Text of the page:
Cover of Mistborn.The Belgariad was actually my first foray into the world of fantasy novels, back in high school. All these years later, the series still stands strong and is still an engaging read. It’s another coming of age story that focuses on Garion, a farm boy who lives a quiet life with his Aunt Pol. The Belgariad is an introduction to a much larger story, so if you find yourself enjoying this series, there’s definitely more where that came from.

The Belgariad, Vol. 1 on Amazon

The Belgariad, Vol. 2 on Amazon

Do you have suggestions for books that Patrick Rothfuss fans might like? Share them in the comments!

Book review: Furies of Calderon by Jim Butcher

For a thousand years, the people of Alera have united against the aggressive and threatening races that inhabit the world, using their unique bond with the furies—elementals of earth, air, fire, water, wood, and metal. But in the remote Calderon Valley, the boy Tavi struggles with his lack of furycrafting. At fifteen, he has no wind fury to help him fly, no fire fury to light his lamps. Yet as the Alerans’ most savage enemy—the Marat horde—return to the Valley, Tavi’s courage and resourcefulness will be a power greater than any fury, one that could turn the tides of war…

-from the Amazon Kindle book description of Furies of Calderon

You might be more familiar with Jim Butcher’s other works, especially his Dresden Files series, but he writes more than just the adventures of Harry Dresden – more recently, he wrote The Aeronaut’s Windlass (which I’ve read and will likely review later), and back in 2004, he wrote the first book in the Codex Alera series – Furies of Calderon.  I’d been meaning to read through the series for quite some time, and started the series late last year – and I’m currently working on the last book in the series.  Furies of Calderon is the start to what I feel is a really great series – it seems like a bit of a hidden gem in the fantasy world, as I don’t really hear people talk about the Codex Alera series as much as, say, Game of Thrones.  The world of Alera gripped me more thoroughly than the world of Westeros – I couldn’t put down any of the books in this series, and Furies of Calderon is no exception.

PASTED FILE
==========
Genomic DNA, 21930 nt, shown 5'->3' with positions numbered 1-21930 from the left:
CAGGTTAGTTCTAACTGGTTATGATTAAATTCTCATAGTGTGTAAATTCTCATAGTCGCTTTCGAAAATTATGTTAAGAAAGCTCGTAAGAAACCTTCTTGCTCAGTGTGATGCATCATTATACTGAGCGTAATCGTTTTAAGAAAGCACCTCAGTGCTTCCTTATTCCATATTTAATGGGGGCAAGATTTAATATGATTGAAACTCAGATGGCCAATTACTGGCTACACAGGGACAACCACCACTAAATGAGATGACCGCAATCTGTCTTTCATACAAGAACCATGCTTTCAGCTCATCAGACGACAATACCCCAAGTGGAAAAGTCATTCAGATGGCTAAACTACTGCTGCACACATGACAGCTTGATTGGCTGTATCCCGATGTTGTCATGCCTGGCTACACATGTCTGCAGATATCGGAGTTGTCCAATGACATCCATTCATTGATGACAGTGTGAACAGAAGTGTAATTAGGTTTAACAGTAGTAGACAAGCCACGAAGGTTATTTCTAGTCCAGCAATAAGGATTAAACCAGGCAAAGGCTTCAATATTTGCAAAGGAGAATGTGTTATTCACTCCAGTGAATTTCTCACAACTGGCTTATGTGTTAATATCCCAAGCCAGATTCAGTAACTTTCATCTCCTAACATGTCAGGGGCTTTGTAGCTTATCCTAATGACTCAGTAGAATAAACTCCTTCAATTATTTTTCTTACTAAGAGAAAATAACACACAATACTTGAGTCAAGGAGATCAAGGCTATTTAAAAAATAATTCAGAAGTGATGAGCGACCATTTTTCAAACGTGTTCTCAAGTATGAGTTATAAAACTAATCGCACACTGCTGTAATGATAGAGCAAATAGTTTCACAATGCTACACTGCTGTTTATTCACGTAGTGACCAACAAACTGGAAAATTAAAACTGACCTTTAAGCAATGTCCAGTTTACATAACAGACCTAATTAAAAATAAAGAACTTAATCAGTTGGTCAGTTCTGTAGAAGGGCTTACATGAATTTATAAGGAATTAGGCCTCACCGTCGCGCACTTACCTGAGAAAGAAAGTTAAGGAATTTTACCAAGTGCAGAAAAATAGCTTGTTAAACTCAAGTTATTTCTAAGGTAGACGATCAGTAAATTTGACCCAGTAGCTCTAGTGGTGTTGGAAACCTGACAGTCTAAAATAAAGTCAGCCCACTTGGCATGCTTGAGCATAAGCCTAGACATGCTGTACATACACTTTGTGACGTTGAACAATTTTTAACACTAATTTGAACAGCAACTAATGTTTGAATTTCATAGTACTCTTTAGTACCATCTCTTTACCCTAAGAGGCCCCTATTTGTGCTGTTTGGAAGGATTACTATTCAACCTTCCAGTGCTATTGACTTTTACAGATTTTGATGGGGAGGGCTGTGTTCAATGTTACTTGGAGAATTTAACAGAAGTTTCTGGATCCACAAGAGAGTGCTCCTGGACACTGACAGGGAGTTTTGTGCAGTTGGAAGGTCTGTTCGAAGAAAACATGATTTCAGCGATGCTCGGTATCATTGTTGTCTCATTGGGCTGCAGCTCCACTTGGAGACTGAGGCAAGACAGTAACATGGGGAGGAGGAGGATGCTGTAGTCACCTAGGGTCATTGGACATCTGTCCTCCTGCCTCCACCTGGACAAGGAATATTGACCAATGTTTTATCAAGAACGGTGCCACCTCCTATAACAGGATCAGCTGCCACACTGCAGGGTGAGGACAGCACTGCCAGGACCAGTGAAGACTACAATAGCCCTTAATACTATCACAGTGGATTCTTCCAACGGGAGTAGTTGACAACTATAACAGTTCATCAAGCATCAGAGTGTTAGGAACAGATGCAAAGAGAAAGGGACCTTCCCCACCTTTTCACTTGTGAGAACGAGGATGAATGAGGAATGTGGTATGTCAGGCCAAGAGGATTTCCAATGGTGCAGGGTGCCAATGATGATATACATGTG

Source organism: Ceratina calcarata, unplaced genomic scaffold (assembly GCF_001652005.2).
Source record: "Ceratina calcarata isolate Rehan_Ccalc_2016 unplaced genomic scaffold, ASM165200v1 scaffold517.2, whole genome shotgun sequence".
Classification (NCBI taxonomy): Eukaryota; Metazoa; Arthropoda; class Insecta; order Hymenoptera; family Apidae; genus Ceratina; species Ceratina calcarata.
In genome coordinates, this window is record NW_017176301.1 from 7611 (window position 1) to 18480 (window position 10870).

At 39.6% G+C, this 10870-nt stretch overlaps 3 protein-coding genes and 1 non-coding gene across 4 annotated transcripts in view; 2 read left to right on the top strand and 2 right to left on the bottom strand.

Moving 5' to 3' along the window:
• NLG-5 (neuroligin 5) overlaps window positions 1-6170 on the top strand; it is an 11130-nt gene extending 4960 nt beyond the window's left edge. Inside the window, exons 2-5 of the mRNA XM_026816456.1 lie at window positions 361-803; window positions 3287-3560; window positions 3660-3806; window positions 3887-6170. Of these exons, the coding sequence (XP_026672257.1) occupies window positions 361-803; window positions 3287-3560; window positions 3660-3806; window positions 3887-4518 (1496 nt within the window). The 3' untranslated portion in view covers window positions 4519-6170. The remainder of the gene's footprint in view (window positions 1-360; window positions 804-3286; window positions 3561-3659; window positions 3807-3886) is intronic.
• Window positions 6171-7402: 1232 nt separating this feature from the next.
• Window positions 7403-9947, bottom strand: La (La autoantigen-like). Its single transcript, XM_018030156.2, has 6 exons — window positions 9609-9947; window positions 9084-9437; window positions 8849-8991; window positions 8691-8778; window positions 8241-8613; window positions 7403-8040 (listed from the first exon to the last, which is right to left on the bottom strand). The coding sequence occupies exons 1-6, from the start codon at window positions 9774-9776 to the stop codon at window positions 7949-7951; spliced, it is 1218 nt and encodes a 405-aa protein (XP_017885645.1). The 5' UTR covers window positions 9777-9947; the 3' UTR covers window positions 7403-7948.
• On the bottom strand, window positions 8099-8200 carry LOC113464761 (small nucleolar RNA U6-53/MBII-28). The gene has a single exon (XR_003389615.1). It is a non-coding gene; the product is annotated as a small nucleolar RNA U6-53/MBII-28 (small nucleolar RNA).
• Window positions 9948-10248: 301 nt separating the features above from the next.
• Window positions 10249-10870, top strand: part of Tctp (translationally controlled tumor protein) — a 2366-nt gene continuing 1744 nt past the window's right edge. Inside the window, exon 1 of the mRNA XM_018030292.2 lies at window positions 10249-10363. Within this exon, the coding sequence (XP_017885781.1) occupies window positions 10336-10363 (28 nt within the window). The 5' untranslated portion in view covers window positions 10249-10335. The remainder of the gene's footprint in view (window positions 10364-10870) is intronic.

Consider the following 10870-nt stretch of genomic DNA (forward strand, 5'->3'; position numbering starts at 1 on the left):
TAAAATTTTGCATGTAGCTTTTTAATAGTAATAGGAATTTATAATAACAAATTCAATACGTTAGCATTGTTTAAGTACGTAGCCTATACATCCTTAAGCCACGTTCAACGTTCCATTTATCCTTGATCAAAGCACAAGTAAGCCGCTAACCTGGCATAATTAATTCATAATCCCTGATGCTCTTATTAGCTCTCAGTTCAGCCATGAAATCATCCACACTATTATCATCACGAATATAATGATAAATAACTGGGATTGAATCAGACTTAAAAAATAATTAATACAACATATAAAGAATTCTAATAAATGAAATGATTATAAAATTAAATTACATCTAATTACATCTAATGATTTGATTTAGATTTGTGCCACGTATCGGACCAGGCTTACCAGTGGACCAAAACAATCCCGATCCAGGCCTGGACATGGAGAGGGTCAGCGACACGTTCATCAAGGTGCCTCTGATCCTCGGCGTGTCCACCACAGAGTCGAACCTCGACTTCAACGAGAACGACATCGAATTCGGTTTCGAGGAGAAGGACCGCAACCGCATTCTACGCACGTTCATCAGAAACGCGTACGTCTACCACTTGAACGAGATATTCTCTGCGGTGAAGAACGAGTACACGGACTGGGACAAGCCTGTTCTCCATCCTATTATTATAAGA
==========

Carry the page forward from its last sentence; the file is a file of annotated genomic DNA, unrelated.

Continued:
Furies of Calderon and The Codex Alera series has some very interesting inspiration.  The series was, believe it or not, inspired by a writing challenge where, at one point, Butcher said “give me two terrible ideas for a story, and I’ll use them BOTH” – and the ideas given were the Lost Roman Legion and Pokémon.  I was a little skeptical about the possibility of the series being based on ancient Rome and Pokemon (both things I enjoy), so I did some research – and it’s apparently true. (Check out the sources at the bottom of this post – there’s an interview at Comic Con with Jim Butcher where he talks about this!)  This book series is totally based off the Lost Roman Legion trope and Pokémon.  Somehow, Butcher took those two terrible ideas and made an engaging and enjoyable fantasy series out of them – and Furies of Calderon is the first book in this series.